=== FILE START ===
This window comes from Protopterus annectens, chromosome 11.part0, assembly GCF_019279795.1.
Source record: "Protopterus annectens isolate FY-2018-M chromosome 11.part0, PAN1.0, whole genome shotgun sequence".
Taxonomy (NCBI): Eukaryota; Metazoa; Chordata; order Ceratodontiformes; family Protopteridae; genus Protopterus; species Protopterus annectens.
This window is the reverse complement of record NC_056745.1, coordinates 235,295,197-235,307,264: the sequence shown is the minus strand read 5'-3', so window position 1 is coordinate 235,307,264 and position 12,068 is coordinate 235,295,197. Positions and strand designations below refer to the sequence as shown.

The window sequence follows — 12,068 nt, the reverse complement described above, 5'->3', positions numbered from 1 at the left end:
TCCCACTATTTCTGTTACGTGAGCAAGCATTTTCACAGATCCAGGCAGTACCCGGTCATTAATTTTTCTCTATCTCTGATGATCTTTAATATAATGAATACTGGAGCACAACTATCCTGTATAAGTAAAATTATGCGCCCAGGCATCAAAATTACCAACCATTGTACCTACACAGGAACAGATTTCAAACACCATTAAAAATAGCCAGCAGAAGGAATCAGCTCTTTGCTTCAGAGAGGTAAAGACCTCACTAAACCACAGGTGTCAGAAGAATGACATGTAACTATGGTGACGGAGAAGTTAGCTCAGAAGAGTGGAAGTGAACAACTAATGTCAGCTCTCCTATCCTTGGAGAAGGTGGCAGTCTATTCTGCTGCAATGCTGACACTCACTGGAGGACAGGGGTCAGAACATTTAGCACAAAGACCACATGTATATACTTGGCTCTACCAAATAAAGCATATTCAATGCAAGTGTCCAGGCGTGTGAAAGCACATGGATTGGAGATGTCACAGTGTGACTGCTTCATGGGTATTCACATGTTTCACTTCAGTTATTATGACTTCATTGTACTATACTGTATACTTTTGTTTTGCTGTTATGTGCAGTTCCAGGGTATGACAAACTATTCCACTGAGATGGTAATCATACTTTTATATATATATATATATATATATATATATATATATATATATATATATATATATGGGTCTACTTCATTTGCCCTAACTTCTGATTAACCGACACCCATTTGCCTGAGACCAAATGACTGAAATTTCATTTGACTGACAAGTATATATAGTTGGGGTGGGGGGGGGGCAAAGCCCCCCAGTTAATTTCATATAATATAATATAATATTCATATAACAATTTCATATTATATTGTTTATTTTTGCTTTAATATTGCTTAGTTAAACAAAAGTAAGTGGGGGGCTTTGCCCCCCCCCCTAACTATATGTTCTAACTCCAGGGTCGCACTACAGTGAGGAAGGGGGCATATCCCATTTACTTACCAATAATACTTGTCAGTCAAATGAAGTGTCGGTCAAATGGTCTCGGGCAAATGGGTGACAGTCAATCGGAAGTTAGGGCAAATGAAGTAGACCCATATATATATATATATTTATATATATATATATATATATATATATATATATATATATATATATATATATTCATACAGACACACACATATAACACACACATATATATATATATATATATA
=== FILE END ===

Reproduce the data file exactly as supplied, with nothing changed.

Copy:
This window comes from Protopterus annectens, chromosome 11.part0, assembly GCF_019279795.1.
Source record: "Protopterus annectens isolate FY-2018-M chromosome 11.part0, PAN1.0, whole genome shotgun sequence".
Taxonomy (NCBI): Eukaryota; Metazoa; Chordata; order Ceratodontiformes; family Protopteridae; genus Protopterus; species Protopterus annectens.
This window is the reverse complement of record NC_056745.1, coordinates 235,295,197-235,307,264: the sequence shown is the minus strand read 5'-3', so window position 1 is coordinate 235,307,264 and position 12,068 is coordinate 235,295,197. Positions and strand designations below refer to the sequence as shown.

The window sequence follows — 12,068 nt, the reverse complement described above, 5'->3', positions numbered from 1 at the left end:
TCCCACTATTTCTGTTACGTGAGCAAGCATTTTCACAGATCCAGGCAGTACCCGGTCATTAATTTTTCTCTATCTCTGATGATCTTTAATATAATGAATACTGGAGCACAACTATCCTGTATAAGTAAAATTATGCGCCCAGGCATCAAAATTACCAACCATTGTACCTACACAGGAACAGATTTCAAACACCATTAAAAATAGCCAGCAGAAGGAATCAGCTCTTTGCTTCAGAGAGGTAAAGACCTCACTAAACCACAGGTGTCAGAAGAATGACATGTAACTATGGTGACGGAGAAGTTAGCTCAGAAGAGTGGAAGTGAACAACTAATGTCAGCTCTCCTATCCTTGGAGAAGGTGGCAGTCTATTCTGCTGCAATGCTGACACTCACTGGAGGACAGGGGTCAGAACATTTAGCACAAAGACCACATGTATATACTTGGCTCTACCAAATAAAGCATATTCAATGCAAGTGTCCAGGCGTGTGAAAGCACATGGATTGGAGATGTCACAGTGTGACTGCTTCATGGGTATTCACATGTTTCACTTCAGTTATTATGACTTCATTGTACTATACTGTATACTTTTGTTTTGCTGTTATGTGCAGTTCCAGGGTATGACAAACTATTCCACTGAGATGGTAATCATACTTTTATATATATATATATATATATATATATATATATATATATATATATATATATATGGGTCTACTTCATTTGCCCTAACTTCTGATTAACCGACACCCATTTGCCTGAGACCAAATGACTGAAATTTCATTTGACTGACAAGTATATATAGTTGGGGTGGGGGGGGGGCAAAGCCCCCCAGTTAATTTCATATAATATAATATAATATTCATATAACAATTTCATATTATATTGTTTATTTTTGCTTTAATATTGCTTAGTTAAACAAAAGTAAGTGGGGGGCTTTGCCCCCCCCCCTAACTATATGTTCTAACTCCAGGGTCGCACTACAGTGAGGAAGGGGGCATATCCCATTTACTTACCAATAATACTTGTCAGTCAAATGAAGTGTCGGTCAAATGGTCTCGGGCAAATGGGTGACAGTCAATCGGAAGTTAGGGCAAATGAAGTAGACCCATATATATATATATATTTATATATATATATATATATATATATATATATATATATATATATATATATATTCATACAGACACACACATATAACACACACATATATATATATATATATATA